The engineer running Biometric Performance definitely had it all together and the company's burgeoning success was testimony to his leadership. He was brilliant, creative, well-versed in Lean, financially astute, personable with customers and had attracted a talented executive staff. Yet BP, like most companies, was engaged in the corporate equivalent of picking lint from their navel, and this inward focus was blinding them to extraordinary opportunities.
Virtually every B2B company from Fortune 50 to Small Town 5,000, particularly those dedicated to implementing Lean programs, suffers from the same self-centeredness -- even those who say meeting customer needs is a top priority. Fortunately for BP, they switched their sights to improving the Customer Experience, and doubled their profit while achieving improved performance across virtually every department after only six months.
If improving the Customer Experience sounds like a Marketing nuance, consider that this approach opened up a $100 million market for Kodak, transformed one of International Paper's divisions from a money-loser to a profit leader and saved a major auto-parts producer over $120 million in six weeks, just to cite a few examples.
Thinking of the Customer Experience as a Marketing issue is a sure sign you are as inwardly focused as BP was. Viewed correctly, it's your ticket to improving every aspect of your company, from how you configure your plants to how you sell your products. Here are five places in your company where properly aligning to the customer experience will dramatically improve performance:
What is the customer experience? It extends from the decision to purchase your product through the completion of whatever process incorporates it. There are two key points to understanding and using the customer experience: 1. The customer experience is not about your product. It is about whatever the customer is trying to achieve, for which your product is usually only part of the picture. 2. The customer experience includes the behaviors, thoughts and emotions at each step in the process.
Sales Calls -- Customers buy your product because they feel (yes, feel) that it will help them achieve a desired result. They want a rotor which spins perfectly on its axle, not a 1/4" hole and definitely not your drill bit. When a large printer manufacturer converted sales calls from "speeds and feeds" to a demonstration of easier prescription dispensing (the result) they captured the pharmacy market.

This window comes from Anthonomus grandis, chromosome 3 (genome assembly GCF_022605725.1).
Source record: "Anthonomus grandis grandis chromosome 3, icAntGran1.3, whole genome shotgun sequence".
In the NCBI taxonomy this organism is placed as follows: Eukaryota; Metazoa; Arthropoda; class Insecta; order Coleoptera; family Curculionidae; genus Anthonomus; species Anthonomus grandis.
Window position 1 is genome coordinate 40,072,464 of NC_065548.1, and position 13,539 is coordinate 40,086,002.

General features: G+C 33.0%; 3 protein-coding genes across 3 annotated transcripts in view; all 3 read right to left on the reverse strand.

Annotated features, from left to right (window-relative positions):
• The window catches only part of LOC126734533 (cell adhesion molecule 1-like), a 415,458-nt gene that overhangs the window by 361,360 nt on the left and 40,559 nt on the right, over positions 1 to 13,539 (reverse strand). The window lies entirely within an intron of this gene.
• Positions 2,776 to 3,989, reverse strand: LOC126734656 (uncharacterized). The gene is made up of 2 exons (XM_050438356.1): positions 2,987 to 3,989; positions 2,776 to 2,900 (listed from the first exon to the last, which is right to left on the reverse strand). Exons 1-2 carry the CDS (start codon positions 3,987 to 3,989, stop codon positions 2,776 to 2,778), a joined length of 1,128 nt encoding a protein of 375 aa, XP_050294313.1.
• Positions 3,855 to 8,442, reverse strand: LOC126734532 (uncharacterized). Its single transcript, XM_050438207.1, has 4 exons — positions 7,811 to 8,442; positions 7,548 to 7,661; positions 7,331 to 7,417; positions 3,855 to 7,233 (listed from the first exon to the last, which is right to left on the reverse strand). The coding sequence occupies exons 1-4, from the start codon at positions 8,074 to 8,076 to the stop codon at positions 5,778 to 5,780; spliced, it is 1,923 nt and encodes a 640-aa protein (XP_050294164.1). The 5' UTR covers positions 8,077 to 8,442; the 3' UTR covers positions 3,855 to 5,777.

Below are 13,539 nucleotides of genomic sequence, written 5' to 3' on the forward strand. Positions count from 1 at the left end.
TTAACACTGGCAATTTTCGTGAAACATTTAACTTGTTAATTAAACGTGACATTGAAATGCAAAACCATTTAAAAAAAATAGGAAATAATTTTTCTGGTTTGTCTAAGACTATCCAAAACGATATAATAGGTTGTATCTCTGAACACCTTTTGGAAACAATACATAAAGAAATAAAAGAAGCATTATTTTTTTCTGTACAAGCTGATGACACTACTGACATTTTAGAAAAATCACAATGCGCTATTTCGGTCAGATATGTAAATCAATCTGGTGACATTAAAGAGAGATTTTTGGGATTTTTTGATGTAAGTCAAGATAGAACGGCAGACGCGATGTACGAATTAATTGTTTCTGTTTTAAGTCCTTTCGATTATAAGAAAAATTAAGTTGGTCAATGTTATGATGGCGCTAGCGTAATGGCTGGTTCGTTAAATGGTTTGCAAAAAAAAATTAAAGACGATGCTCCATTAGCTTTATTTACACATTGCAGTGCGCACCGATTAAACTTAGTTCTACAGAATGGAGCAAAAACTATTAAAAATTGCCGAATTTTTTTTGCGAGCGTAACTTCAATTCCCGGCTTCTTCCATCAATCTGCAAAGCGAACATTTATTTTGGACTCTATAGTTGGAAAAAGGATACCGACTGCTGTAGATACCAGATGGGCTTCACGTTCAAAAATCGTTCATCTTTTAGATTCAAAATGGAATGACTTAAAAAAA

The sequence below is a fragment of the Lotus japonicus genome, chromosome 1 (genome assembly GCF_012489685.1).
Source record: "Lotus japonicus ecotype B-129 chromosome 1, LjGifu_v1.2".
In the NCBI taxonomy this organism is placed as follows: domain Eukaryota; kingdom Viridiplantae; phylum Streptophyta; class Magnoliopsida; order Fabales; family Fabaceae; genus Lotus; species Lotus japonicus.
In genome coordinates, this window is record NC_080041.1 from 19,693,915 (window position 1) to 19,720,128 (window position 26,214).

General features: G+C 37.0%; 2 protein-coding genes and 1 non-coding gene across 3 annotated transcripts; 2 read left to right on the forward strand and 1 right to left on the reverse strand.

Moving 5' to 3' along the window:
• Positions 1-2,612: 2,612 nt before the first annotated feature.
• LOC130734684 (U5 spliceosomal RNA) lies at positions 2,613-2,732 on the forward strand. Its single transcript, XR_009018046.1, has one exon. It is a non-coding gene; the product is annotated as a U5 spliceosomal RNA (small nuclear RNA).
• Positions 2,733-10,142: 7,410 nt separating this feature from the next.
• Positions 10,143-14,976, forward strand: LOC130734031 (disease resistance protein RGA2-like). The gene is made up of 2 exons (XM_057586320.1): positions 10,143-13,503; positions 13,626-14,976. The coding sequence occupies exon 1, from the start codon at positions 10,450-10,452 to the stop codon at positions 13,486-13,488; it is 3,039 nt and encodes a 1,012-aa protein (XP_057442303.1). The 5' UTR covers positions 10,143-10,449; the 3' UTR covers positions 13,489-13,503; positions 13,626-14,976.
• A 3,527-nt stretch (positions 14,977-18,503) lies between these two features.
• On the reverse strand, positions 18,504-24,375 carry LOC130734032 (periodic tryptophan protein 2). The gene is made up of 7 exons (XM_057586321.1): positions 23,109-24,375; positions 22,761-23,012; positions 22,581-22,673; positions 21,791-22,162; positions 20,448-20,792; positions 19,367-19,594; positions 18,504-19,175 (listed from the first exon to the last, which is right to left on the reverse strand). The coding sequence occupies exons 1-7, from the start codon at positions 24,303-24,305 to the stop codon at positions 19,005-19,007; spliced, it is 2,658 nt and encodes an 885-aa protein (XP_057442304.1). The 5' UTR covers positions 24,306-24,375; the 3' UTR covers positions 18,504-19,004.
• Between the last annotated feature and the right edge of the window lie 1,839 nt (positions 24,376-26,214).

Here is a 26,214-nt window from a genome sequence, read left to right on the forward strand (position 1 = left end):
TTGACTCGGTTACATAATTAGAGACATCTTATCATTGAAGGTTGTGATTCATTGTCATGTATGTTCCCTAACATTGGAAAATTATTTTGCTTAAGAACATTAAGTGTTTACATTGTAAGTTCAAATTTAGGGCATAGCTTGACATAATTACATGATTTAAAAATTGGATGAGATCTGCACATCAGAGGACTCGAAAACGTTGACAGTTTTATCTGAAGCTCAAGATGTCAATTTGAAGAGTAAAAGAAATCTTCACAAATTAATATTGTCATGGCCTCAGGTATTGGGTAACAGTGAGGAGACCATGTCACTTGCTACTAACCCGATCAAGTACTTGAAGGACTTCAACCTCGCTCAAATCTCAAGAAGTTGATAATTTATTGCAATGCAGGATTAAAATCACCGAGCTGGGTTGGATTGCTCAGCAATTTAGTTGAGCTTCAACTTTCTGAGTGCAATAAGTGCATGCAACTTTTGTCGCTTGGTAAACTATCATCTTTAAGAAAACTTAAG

What is the customer experience? It extends from the decision to purchase your product through the completion of whatever process incorporates it. There are two key points to understanding and using the customer experience:
1. The customer experience is not about your product. It is about whatever the customer is trying to achieve, for which your product is usually only part of the picture.
2. The customer experience includes the behaviors, thoughts and emotions at each step in the process.
Manufacturing -- Aligning manufacturing to the customer experience sometimes means abandoning the quest for maximum productivity and six-sigma quality. For instance, a commercial hardware manufacturer's customers said minimum defects was a top-priority when choosing vendors. But after looking at the entire customer experience, the manufacturer increased design flexibility with a modest decrease in quality and grew both sales and profit.
Human Resources -- Hiring practices, coaching opportunities and compensation structures can all be aligned to the customer experience. For instance, an auto-parts manufacturer who gave all departments the same overarching success metric-Customer Experience Index- immediately enjoyed better cross-functional cooperation and significantly reduced downtime during "handoffs" from one department to another.
R&D -- Some of the most dramatic opportunities to increase profits occur when R&D personnel are exposed to the Customer Experience. When key scientists at a Fortune 50 chemical company were shown a presentation on a day in the life of a potential customer they immediately identified ten, solid new-product opportunities worth hundreds of millions of dollars.
Finance -- The number crunchers in the corner can fuel growth by broadening their analysis of success metrics beyond the P&L. Non-financial factors which play a critical role in customers' purchase decisions should be quantified and analyzed with as much rigor as pricing and cost of goods. Companies who have used the Customer Experience Index as a success metric have found they can more easily pin down the causal factors for increases and decreases in sales and profits.
The five areas above are only the tip of the iceberg. Turning your focus to the Customer Experience can be an avenue for improvement in Marketing, IT, Customer Service, Legal, Administration and other core functions in your company.
Biometrics Performance achieved as much growth as they could handle by digging deeply into the customer experience then addressing just a few of the areas mentioned above. Like so many other companies, they found unexpected pools of money simply focusing outward and efficiently helping customers achieve better results. That beats navel lint any day.
David Fields is managing director of Ascendant Consulting, LLC, a consulting firm dedicated to accelerating companies' top-line growth. Download a free whitepaper on Experiential Selling at www.ascendantconsulting.com/ExperSell.htm. Ascendant Consulting helps manufacturers grow faster by improving how they make, market and sell their products. Learn more at www.ascendantconsulting.com and calling 1-888-822-7236.